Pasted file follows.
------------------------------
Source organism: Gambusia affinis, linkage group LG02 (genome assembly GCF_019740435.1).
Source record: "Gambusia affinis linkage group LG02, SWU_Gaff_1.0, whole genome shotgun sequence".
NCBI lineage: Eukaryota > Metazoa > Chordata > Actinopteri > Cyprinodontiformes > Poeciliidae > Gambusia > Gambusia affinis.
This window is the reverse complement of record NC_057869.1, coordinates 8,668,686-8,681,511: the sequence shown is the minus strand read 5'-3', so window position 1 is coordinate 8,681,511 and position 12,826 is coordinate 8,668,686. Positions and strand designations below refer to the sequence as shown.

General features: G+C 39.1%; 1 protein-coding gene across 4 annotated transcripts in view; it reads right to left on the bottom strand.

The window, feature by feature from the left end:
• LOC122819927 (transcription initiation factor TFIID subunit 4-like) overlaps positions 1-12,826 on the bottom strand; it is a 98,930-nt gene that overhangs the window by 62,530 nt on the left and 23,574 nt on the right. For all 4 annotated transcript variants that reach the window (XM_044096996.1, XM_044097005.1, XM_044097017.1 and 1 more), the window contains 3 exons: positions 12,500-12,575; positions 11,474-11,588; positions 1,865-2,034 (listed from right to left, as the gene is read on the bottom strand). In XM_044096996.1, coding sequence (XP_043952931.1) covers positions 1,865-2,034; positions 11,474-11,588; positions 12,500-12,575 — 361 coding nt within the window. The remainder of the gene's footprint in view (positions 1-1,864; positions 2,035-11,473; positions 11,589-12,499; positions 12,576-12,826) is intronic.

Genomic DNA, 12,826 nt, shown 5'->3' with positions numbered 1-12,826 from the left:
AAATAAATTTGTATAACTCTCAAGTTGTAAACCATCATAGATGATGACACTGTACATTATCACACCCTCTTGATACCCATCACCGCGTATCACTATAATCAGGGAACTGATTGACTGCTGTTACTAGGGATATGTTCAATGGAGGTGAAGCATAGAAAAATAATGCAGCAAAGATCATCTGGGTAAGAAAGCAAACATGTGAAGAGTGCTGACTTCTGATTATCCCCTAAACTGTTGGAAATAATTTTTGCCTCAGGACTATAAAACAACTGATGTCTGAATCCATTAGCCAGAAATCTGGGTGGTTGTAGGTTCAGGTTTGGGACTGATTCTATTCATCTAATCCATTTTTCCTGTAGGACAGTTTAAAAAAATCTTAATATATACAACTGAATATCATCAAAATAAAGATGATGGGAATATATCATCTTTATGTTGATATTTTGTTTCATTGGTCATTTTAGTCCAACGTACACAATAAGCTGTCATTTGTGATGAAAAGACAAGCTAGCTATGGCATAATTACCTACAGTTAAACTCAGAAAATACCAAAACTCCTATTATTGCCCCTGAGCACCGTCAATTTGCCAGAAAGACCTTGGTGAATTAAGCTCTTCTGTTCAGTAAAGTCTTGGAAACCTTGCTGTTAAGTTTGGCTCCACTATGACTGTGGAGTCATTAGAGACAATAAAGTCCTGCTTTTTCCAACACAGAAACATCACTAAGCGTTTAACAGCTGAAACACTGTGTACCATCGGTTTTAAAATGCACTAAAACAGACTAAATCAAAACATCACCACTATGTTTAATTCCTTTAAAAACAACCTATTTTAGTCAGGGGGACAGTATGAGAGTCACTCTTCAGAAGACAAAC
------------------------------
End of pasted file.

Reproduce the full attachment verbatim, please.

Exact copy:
Source organism: Gambusia affinis, linkage group LG02 (genome assembly GCF_019740435.1).
Source record: "Gambusia affinis linkage group LG02, SWU_Gaff_1.0, whole genome shotgun sequence".
NCBI lineage: Eukaryota > Metazoa > Chordata > Actinopteri > Cyprinodontiformes > Poeciliidae > Gambusia > Gambusia affinis.
This window is the reverse complement of record NC_057869.1, coordinates 8,668,686-8,681,511: the sequence shown is the minus strand read 5'-3', so window position 1 is coordinate 8,681,511 and position 12,826 is coordinate 8,668,686. Positions and strand designations below refer to the sequence as shown.

General features: G+C 39.1%; 1 protein-coding gene across 4 annotated transcripts in view; it reads right to left on the bottom strand.

The window, feature by feature from the left end:
• LOC122819927 (transcription initiation factor TFIID subunit 4-like) overlaps positions 1-12,826 on the bottom strand; it is a 98,930-nt gene that overhangs the window by 62,530 nt on the left and 23,574 nt on the right. For all 4 annotated transcript variants that reach the window (XM_044096996.1, XM_044097005.1, XM_044097017.1 and 1 more), the window contains 3 exons: positions 12,500-12,575; positions 11,474-11,588; positions 1,865-2,034 (listed from right to left, as the gene is read on the bottom strand). In XM_044096996.1, coding sequence (XP_043952931.1) covers positions 1,865-2,034; positions 11,474-11,588; positions 12,500-12,575 — 361 coding nt within the window. The remainder of the gene's footprint in view (positions 1-1,864; positions 2,035-11,473; positions 11,589-12,499; positions 12,576-12,826) is intronic.

Genomic DNA, 12,826 nt, shown 5'->3' with positions numbered 1-12,826 from the left:
AAATAAATTTGTATAACTCTCAAGTTGTAAACCATCATAGATGATGACACTGTACATTATCACACCCTCTTGATACCCATCACCGCGTATCACTATAATCAGGGAACTGATTGACTGCTGTTACTAGGGATATGTTCAATGGAGGTGAAGCATAGAAAAATAATGCAGCAAAGATCATCTGGGTAAGAAAGCAAACATGTGAAGAGTGCTGACTTCTGATTATCCCCTAAACTGTTGGAAATAATTTTTGCCTCAGGACTATAAAACAACTGATGTCTGAATCCATTAGCCAGAAATCTGGGTGGTTGTAGGTTCAGGTTTGGGACTGATTCTATTCATCTAATCCATTTTTCCTGTAGGACAGTTTAAAAAAATCTTAATATATACAACTGAATATCATCAAAATAAAGATGATGGGAATATATCATCTTTATGTTGATATTTTGTTTCATTGGTCATTTTAGTCCAACGTACACAATAAGCTGTCATTTGTGATGAAAAGACAAGCTAGCTATGGCATAATTACCTACAGTTAAACTCAGAAAATACCAAAACTCCTATTATTGCCCCTGAGCACCGTCAATTTGCCAGAAAGACCTTGGTGAATTAAGCTCTTCTGTTCAGTAAAGTCTTGGAAACCTTGCTGTTAAGTTTGGCTCCACTATGACTGTGGAGTCATTAGAGACAATAAAGTCCTGCTTTTTCCAACACAGAAACATCACTAAGCGTTTAACAGCTGAAACACTGTGTACCATCGGTTTTAAAATGCACTAAAACAGACTAAATCAAAACATCACCACTATGTTTAATTCCTTTAAAAACAACCTATTTTAGTCAGGGGGACAGTATGAGAGTCACTCTTCAGAAGACAAAC